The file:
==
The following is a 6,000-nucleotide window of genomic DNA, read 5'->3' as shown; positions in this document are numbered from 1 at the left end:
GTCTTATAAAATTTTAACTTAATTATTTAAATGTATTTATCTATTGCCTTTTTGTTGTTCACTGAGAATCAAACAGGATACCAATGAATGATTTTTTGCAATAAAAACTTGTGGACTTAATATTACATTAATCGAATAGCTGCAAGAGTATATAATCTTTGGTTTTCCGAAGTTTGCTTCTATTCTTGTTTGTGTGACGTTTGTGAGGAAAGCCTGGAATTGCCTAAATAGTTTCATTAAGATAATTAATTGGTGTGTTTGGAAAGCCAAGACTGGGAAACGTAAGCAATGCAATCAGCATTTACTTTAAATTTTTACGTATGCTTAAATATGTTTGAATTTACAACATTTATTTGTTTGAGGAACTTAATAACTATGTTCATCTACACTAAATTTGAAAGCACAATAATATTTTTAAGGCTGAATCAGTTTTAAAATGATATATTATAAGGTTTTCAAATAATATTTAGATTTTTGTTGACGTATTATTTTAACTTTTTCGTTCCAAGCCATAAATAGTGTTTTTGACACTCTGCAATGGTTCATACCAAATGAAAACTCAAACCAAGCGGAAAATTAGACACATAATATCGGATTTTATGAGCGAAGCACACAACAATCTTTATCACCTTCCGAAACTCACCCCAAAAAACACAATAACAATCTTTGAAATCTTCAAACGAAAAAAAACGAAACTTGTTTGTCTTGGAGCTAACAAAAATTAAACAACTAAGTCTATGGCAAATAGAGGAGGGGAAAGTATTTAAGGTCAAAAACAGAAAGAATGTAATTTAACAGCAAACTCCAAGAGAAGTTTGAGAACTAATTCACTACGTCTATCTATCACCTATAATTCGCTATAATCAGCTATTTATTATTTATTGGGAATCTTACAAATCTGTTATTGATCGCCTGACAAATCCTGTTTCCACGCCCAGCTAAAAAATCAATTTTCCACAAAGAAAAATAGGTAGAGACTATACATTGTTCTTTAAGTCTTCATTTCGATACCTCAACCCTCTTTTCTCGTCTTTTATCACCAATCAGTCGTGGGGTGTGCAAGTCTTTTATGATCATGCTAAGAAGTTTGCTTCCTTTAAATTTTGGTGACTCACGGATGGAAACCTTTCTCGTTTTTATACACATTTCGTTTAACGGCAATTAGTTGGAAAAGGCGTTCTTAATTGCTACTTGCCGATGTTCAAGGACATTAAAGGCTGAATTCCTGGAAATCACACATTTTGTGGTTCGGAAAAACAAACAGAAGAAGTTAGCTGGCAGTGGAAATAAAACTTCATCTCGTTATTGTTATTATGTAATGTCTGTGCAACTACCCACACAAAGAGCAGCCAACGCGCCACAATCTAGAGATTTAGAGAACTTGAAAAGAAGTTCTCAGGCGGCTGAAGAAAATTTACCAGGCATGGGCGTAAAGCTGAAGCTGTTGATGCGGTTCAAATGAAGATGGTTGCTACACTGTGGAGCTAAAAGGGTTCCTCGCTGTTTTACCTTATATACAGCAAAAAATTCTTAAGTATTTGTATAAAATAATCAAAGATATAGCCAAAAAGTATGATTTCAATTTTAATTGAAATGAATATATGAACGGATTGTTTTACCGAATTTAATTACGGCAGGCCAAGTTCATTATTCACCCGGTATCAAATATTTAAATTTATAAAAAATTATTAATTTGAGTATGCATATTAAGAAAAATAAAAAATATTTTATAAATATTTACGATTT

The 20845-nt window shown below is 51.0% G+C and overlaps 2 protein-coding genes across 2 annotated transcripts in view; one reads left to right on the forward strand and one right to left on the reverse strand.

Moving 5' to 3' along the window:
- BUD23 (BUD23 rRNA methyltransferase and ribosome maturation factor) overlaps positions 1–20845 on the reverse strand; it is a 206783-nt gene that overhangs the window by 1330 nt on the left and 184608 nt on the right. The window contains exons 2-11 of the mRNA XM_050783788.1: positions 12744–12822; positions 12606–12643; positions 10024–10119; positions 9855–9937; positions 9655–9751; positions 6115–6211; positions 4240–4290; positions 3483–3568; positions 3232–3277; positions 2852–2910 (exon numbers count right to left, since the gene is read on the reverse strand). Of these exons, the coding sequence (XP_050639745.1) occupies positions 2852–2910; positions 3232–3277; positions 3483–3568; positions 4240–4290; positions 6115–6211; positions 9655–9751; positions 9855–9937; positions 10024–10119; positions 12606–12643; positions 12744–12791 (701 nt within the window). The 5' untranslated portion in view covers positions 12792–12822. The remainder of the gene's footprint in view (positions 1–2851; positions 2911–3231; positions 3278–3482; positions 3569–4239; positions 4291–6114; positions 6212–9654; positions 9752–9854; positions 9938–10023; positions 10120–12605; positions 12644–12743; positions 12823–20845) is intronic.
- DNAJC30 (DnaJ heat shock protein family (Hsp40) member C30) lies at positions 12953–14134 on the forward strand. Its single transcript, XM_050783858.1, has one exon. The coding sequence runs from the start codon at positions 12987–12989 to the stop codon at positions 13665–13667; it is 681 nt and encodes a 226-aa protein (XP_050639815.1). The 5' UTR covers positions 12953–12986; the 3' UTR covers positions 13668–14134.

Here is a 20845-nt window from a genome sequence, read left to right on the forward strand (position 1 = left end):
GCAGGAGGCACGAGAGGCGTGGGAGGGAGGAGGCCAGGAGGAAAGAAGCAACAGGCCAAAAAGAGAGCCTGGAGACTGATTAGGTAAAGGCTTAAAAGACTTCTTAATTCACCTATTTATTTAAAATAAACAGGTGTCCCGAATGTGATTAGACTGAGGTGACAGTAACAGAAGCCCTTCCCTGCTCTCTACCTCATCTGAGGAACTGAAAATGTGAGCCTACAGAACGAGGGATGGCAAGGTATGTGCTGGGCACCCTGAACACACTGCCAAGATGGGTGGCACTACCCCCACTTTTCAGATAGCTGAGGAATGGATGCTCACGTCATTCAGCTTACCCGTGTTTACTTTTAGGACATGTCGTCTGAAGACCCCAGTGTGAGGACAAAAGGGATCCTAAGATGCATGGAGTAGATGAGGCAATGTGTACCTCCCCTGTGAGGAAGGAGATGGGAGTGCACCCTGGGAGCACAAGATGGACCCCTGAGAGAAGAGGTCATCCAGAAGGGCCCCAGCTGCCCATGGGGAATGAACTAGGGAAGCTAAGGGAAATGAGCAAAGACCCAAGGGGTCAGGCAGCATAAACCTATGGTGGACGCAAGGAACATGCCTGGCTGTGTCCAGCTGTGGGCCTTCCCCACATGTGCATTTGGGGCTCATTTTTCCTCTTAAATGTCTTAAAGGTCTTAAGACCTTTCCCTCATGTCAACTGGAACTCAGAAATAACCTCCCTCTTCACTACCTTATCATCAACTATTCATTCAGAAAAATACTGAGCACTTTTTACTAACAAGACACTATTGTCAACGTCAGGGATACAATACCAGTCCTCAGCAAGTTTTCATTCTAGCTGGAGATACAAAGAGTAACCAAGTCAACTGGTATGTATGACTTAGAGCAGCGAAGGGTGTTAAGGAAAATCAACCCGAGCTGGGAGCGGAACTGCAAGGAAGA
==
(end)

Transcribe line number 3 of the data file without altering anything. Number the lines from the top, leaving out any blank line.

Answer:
The 20845-nt window shown below is 51.0% G+C and overlaps 2 protein-coding genes across 2 annotated transcripts in view; one reads left to right on the forward strand and one right to left on the reverse strand.